The body, its presence, perceptions and experience, are becoming increasingly underpinned and influenced by the digital age.  JAM 2013 will endeavour to open a dialogue about the relationship between the body and digital in contemporary scholarship and practice, posing many questions including: How does the body encounter digital media and how do digital media frames position the body – both in mainstream iterations, social media contexts and in art/installation/performance contexts? Furthermore, it will also be worth considering how digital technology has affected the way that humans approach unfamiliar body movement traditions, beyond regional and national borders?

JAM 2013 will provide a discussion forum for current and developing research in film, theatre, television and new media. Previous delegates have welcomed this opportunity to gain experience of presenting their work at different stages of their development, while having the opportunity to meet and form contacts with fellow postgraduate students. Furthermore, participants at JAM 2013 have the possibility of being published in the Journal of Media Practice.

Non-Presenting delegates are also very welcome to attend this conference.

 

CALL FOR PAPERS deadline: 1st February 2013
Please send a 250-word abstract for a fifteen minute paper and a 50-word biographical note to Johnmichael Rossi, Gary Cassidy, Edina Husanovic, Shelly Quirk, Matthew McFrederick at jam2013@pgr.reading.ac.uk .

CALL FOR PRACTICE-BASED WORK deadline: 1st February 2013
Continuing from the success of last year’s JAM 2012 Conference: Time Tells, which experimented with conference structure to include live performances, film screenings and installations taking place throughout the day, we invite artists working in various mediums to propose presentations of their work, relevant to the conference theme. Please send a 250-word outline describing the piece you are proposing to present, as well as duration and any specific technical/space requirements, and a 50-word biographical note. Relevant images and links to your work would also be helpful. As outlined above please e-mail the Conference organisers at jam2013@pgr.reading.ac.uk .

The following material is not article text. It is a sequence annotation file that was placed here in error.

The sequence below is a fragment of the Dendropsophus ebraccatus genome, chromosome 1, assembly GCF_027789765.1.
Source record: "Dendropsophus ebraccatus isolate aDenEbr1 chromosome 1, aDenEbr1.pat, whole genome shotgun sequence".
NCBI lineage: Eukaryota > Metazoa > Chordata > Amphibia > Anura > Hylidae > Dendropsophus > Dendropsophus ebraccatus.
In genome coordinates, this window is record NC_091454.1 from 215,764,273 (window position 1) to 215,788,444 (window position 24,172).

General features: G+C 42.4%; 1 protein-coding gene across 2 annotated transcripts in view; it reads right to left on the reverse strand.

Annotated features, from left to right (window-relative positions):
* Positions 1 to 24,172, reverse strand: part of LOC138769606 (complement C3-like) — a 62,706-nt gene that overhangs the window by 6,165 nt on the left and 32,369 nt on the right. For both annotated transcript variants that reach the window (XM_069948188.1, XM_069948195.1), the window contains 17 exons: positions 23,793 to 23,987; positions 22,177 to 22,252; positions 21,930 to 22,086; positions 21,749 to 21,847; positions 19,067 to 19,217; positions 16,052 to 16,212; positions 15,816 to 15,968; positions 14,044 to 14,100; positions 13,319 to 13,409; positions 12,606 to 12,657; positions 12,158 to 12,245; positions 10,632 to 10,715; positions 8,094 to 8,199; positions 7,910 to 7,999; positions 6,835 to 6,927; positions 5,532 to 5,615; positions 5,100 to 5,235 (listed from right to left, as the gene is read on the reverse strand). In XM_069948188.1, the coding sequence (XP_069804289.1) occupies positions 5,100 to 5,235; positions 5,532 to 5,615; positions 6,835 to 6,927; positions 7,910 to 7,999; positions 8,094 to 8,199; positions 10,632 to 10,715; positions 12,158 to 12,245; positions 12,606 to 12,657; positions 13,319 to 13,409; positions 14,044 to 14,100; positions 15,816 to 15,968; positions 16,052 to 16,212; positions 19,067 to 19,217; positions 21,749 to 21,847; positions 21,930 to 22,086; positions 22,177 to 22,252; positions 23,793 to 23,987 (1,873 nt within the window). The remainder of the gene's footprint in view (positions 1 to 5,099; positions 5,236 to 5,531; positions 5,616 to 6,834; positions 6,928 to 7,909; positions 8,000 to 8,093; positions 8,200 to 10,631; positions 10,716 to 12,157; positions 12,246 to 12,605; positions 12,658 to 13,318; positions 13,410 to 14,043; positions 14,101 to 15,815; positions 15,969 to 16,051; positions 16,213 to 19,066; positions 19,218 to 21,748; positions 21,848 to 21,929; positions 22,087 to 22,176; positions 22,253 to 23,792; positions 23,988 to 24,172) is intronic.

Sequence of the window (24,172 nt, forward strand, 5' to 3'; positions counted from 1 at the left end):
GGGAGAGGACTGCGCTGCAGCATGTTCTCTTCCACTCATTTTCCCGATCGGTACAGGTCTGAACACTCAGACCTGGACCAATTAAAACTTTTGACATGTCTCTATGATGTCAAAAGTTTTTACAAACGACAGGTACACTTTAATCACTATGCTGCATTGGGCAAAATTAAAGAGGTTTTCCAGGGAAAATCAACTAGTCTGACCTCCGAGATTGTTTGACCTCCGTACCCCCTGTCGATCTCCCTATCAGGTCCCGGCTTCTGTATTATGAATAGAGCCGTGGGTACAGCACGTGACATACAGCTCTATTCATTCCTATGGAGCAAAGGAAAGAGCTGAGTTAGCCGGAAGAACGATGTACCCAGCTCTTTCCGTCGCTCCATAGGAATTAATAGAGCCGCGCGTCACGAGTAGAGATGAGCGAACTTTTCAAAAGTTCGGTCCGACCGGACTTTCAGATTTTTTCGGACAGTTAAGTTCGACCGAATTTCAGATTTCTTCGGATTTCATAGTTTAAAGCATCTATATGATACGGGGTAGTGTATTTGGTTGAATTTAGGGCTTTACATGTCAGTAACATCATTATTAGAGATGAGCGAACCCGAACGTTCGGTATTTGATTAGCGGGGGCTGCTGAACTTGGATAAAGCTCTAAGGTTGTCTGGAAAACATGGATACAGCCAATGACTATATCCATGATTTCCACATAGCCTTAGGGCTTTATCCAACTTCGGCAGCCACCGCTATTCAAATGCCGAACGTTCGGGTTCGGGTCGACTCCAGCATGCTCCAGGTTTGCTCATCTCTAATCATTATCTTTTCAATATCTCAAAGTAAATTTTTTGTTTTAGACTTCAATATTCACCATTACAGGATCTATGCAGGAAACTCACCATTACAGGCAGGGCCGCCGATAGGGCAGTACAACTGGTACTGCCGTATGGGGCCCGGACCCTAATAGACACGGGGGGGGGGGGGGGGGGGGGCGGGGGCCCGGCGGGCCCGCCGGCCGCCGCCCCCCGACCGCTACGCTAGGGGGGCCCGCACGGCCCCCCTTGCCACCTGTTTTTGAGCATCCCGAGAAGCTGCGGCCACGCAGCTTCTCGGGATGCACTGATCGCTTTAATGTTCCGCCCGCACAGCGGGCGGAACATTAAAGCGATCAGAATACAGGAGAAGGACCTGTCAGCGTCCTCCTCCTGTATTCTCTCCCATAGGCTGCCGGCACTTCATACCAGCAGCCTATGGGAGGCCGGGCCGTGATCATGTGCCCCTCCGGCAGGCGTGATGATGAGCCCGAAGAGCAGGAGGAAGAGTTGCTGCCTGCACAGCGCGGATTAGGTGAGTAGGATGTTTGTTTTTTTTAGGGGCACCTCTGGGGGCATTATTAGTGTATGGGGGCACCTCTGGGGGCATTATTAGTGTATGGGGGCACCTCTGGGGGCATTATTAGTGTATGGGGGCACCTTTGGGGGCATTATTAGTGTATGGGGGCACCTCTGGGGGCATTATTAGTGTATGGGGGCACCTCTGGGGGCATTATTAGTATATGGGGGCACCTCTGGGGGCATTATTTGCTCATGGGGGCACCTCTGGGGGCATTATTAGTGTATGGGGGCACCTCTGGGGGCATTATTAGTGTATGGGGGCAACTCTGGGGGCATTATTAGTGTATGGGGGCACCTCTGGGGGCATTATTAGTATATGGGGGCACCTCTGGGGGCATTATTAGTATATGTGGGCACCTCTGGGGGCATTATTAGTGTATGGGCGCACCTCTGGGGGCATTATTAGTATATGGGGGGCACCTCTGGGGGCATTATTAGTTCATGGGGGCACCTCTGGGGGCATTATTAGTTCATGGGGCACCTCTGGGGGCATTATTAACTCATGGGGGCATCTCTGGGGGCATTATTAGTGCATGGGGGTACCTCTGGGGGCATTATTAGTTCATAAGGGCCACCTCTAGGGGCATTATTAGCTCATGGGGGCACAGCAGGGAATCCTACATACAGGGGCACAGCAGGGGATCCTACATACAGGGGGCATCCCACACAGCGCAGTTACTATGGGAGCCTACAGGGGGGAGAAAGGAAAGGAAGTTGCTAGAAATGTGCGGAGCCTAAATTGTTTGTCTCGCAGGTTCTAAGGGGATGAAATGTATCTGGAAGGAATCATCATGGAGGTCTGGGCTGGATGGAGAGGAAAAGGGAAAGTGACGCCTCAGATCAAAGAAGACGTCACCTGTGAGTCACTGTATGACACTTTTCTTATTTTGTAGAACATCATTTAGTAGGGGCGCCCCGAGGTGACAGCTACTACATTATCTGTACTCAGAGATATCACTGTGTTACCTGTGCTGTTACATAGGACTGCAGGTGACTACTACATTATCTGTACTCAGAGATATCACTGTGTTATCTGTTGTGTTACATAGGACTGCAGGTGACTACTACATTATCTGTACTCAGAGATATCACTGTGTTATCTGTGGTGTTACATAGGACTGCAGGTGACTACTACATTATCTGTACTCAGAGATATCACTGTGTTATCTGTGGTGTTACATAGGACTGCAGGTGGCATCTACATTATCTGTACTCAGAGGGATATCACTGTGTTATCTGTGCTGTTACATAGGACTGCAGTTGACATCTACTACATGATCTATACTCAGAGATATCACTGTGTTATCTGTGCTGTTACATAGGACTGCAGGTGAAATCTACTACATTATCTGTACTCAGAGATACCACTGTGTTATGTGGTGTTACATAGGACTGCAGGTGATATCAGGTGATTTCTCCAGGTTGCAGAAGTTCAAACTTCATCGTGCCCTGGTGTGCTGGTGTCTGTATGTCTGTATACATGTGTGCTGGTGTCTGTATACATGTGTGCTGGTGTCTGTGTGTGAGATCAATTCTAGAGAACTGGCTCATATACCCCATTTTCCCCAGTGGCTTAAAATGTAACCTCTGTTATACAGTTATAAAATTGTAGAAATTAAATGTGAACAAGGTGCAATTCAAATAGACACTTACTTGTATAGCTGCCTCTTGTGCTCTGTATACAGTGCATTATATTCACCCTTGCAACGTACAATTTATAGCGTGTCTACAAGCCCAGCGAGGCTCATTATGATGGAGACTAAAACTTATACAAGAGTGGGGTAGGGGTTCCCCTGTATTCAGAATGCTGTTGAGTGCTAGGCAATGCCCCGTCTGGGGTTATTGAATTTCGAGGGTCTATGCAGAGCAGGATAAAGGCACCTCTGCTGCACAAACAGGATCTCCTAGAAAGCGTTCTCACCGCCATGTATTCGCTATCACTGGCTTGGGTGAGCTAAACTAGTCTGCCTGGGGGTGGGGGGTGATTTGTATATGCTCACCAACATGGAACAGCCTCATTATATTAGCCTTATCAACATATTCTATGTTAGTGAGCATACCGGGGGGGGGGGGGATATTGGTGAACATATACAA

We would appreciate the distribution of this call for papers and wider promotion of this conference through your networks. Journeys Across Media is supported by the Department of Film, Theatre & Television at Reading and the Standing Conference of University Drama Departments.

For further details check out the event’s web page.

[CFP] Frontiers | Music and the Embodied Mind

Music and the Embodied Mind: a jam session for theorists on musical improvisation, instrumental self-extension, and the biological and social basis of music and well-being

Hosted by: Adam M. Croom, University of Pennsylvania, USA
Deadline for Abstract Submissions: 28th February 2013
Deadline for Article Submissions:  31st August 2013

“As animals our lives are marked by rhythms, and the rhythmical activities of ventilation and heart beat are tangible evidence of the life force in each of us”, Taylor and colleagues write in their (1999) Physiological Reviews article on the cardiovascular and respiratory system. With this “life force” as a pulse reverberating deep through the body, it’s as if our heart beat and breath breaks the silence of non-life as rhythms of nature that move us like music. One might ask: Are we not something akin to an instrument of music, our lives, something of an improvisation? What is the nature of the undeniably intimate relationship between music, the body and mind?